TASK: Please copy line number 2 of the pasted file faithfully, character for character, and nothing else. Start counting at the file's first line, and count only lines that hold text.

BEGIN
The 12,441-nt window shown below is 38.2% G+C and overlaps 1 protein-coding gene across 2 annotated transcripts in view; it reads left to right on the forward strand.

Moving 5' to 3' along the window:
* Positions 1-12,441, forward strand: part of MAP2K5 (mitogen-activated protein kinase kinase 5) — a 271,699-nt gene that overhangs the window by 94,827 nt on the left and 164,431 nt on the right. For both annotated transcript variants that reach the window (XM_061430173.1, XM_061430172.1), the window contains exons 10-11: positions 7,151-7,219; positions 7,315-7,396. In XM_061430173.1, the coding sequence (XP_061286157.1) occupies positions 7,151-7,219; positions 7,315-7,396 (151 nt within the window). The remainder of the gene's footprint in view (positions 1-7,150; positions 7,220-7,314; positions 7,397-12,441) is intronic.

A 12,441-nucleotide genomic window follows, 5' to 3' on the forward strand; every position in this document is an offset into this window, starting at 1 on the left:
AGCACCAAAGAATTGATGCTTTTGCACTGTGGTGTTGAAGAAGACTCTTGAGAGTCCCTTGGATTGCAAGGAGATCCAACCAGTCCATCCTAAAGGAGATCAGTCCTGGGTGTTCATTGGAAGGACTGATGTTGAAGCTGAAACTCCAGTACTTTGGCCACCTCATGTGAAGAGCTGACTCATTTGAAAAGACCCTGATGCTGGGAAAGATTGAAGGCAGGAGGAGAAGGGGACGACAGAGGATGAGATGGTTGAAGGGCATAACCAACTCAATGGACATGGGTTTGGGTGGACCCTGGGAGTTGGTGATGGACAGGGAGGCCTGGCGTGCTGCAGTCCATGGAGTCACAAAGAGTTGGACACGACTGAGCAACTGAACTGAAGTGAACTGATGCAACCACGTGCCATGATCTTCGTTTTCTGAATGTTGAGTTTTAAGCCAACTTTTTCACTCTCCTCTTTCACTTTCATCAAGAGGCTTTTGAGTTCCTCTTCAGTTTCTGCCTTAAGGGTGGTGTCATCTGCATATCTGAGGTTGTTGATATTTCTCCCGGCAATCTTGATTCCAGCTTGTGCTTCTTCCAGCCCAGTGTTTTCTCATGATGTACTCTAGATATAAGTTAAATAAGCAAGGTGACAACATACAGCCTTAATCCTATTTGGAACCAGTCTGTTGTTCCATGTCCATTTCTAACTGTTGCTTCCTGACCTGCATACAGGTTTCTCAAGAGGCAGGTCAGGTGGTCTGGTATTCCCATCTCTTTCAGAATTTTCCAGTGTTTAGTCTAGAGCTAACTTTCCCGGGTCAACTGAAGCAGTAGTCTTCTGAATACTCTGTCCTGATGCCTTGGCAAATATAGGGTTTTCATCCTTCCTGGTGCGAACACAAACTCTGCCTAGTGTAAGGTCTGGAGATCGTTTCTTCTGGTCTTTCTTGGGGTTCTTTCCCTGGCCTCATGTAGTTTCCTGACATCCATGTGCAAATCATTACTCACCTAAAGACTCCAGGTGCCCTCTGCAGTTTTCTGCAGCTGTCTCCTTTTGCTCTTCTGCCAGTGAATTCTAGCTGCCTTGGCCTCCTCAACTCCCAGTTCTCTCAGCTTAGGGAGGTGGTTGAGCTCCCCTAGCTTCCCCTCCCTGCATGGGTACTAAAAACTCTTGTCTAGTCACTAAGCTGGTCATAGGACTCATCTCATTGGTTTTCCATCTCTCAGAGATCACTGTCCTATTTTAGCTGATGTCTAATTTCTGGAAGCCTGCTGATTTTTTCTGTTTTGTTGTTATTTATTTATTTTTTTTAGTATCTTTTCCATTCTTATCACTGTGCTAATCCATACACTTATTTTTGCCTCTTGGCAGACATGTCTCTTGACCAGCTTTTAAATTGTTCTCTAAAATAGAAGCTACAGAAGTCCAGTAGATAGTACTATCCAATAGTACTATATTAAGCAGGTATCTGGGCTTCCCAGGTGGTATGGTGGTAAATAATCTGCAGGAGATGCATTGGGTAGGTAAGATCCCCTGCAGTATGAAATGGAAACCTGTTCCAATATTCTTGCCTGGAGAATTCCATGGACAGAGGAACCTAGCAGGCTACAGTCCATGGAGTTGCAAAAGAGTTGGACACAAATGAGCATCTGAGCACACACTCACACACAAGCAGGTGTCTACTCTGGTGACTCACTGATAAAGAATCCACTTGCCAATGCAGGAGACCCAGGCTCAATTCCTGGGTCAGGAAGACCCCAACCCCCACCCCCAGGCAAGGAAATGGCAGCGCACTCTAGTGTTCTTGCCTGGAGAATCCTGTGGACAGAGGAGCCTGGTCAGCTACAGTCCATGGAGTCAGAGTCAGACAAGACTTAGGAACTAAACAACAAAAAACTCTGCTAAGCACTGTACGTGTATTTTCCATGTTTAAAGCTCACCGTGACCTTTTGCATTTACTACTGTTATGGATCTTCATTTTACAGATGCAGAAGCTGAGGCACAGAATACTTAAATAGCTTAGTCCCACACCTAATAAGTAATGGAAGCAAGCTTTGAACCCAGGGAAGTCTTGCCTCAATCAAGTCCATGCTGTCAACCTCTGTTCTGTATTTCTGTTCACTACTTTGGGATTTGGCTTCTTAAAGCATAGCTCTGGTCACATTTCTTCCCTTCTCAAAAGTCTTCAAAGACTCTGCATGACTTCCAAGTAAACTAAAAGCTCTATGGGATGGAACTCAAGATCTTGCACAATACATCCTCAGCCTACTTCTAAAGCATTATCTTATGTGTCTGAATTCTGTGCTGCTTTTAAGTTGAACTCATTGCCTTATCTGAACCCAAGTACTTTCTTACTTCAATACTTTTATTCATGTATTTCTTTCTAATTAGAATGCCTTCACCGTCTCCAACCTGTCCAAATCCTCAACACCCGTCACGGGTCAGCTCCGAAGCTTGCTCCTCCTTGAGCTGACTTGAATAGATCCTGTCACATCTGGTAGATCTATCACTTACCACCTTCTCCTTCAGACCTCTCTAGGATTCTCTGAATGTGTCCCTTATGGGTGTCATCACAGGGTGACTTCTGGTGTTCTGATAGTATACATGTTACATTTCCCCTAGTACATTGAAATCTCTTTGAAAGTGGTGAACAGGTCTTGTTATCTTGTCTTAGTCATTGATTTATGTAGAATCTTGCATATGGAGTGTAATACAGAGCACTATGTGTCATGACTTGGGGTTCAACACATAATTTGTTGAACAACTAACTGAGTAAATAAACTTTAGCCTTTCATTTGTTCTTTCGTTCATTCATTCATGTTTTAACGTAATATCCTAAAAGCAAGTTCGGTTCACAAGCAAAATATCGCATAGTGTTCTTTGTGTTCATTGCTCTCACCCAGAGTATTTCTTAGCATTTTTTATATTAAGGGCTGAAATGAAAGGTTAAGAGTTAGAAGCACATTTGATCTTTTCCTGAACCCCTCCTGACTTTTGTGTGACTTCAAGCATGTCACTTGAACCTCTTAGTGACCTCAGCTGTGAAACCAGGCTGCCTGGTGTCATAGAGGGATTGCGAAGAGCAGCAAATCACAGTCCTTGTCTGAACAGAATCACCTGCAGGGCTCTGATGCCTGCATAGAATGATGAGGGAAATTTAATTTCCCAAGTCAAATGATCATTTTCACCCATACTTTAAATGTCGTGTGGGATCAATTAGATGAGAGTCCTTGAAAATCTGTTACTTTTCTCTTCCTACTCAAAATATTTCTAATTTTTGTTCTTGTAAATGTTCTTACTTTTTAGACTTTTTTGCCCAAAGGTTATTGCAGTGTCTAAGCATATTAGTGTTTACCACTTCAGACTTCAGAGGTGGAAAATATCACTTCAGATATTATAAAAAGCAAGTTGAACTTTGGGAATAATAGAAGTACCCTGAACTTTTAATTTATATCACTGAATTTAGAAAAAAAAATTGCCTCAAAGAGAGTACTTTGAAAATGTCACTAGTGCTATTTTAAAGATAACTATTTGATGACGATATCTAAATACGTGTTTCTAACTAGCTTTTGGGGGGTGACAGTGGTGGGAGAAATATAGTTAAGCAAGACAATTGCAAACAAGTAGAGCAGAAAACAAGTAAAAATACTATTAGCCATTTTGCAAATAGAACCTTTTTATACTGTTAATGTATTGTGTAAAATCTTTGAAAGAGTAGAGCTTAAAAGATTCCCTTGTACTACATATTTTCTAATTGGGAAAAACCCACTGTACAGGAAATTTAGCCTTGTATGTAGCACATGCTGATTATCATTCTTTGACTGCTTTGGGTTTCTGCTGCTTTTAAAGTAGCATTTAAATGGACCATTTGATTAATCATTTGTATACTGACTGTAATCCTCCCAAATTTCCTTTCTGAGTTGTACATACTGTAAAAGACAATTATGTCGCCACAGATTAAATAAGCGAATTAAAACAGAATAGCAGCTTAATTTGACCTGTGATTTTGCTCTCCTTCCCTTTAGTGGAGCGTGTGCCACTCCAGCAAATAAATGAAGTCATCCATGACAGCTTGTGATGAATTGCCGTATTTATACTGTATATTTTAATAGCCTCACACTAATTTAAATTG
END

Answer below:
Moving 5' to 3' along the window: